Hugh moved to New York City in 1986 and due to a chance meeting with a talent scout in an elevator, Hugh was signed to RCA Records in 1987.[1] He broke into the Billboard Hot 100 in 1989 with three singles from his album Blind to Reason (RCA Records, 1988). In 1989 "Talk It Over", a song written by Sandy Linzer and Irwin Levine that Hugh arranged, reached the Top 20. After Hugh had arranged and recorded this song, Olivia Newton-John was given rights of first release, then recorded it herself and released it as a single under the name "Can't We Talk It Over In Bed". Hugh subsequently released his version which became a hit. His two other singles "Bring It All Back" and "How 'Bout Us" (a remake of the 1981 Champaign hit recorded with Betty Wright) were also radio hits. Blind to Reason eventually went gold in Australia.


Hugh's second major label album Road to Freedom (MCA Records, 1992) was voted "one of the year's top-ten albums" by Billboard Magazine and received rave reviews. Leonard Pitts, Jr. of the Miami Herald said: "Have I heard any newcomer in the last decade who excites me as much as this guy? No."[3]

Director Ridley Scott heard an advance pressing of Road to Freedom and wanted to put Hugh's music in his film Thelma & Louise (1991).[4] They eventually settled on two: "I Can't Untie You From Me" and "Don't Look Back" (both of these songs having some additional music contributed by songwriter Holly Knight). Grayson's gospel-tinged arrangement of Bob Dylan's "I'll Remember You" was the featured end-title song for the film Fried Green Tomatoes (1991).[5]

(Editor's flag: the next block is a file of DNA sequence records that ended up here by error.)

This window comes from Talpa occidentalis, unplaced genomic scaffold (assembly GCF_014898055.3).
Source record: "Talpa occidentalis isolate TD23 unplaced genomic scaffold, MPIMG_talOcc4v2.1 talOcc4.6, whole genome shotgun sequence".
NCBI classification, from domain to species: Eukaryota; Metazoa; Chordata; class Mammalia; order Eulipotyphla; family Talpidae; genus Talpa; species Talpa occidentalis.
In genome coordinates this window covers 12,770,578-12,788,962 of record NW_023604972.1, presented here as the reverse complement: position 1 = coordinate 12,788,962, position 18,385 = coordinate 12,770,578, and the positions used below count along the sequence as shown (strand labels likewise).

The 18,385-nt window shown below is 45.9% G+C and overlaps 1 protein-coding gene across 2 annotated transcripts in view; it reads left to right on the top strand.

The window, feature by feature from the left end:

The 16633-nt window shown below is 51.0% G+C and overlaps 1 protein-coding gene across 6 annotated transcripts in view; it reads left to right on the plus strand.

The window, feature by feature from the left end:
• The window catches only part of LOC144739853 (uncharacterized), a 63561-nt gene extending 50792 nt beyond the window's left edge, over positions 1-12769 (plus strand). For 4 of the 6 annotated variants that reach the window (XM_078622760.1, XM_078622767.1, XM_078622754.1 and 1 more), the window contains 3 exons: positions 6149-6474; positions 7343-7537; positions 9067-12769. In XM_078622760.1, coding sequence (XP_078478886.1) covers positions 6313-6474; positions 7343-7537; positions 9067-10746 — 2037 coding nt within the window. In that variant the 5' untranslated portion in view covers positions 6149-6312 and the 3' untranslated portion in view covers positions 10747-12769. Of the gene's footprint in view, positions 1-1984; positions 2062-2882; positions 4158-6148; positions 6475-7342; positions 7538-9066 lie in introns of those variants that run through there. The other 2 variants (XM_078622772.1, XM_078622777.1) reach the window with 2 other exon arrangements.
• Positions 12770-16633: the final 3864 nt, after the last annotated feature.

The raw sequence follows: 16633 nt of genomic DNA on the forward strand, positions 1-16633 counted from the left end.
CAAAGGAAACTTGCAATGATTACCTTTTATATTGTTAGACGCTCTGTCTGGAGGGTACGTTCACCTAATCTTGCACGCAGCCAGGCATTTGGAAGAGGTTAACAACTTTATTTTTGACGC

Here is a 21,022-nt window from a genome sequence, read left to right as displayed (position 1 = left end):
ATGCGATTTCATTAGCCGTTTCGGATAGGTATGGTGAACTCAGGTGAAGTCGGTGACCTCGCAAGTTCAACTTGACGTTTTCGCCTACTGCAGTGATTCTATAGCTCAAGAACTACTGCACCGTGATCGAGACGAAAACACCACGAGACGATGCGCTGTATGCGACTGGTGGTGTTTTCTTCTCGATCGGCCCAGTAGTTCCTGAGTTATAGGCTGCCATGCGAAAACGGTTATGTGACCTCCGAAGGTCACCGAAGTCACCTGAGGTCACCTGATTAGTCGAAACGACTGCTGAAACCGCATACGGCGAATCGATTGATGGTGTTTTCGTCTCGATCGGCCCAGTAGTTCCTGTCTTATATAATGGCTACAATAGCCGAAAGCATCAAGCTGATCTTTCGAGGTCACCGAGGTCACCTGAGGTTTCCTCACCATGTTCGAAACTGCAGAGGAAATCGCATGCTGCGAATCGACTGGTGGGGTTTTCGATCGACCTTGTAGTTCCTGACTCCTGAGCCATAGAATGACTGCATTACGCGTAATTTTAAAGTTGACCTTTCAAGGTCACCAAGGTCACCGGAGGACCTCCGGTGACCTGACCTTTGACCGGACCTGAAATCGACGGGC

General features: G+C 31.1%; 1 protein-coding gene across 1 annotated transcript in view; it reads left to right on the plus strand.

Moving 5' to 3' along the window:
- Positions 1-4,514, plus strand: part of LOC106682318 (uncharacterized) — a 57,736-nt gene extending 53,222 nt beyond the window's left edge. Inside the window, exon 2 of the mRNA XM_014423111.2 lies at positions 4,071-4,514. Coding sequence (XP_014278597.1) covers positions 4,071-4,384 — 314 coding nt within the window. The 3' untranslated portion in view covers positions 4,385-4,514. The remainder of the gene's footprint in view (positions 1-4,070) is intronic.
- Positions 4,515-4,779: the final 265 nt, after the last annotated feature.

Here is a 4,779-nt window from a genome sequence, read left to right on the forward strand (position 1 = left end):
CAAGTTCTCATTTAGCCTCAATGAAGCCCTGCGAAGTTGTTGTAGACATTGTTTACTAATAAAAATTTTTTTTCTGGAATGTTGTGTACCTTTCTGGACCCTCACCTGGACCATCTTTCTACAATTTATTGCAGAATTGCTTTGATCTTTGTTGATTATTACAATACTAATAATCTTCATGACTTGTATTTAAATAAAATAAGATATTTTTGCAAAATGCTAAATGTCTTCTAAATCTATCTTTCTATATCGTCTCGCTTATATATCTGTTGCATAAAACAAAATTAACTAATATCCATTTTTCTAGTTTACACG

However, Hugh struggled with the music business[1] and in 1993, the A&R man who signed Grayson to MCA Records (Paul Atkinson) was fired, and Hugh was dropped from the label, along with the other acts Atkinson had signed. Hugh was soon bankrupt as a result of financial mismanagement by his business team.[1][2][6] Disillusioned, Hugh left the music industry and moved to North Carolina in 1994, where he began writing music freelance. Afterwards, he moved back northeast to take a job teaching songwriting at Berklee College of Music in Boston in 1999. While there, he was commissioned to compose scores for dance companies.[2]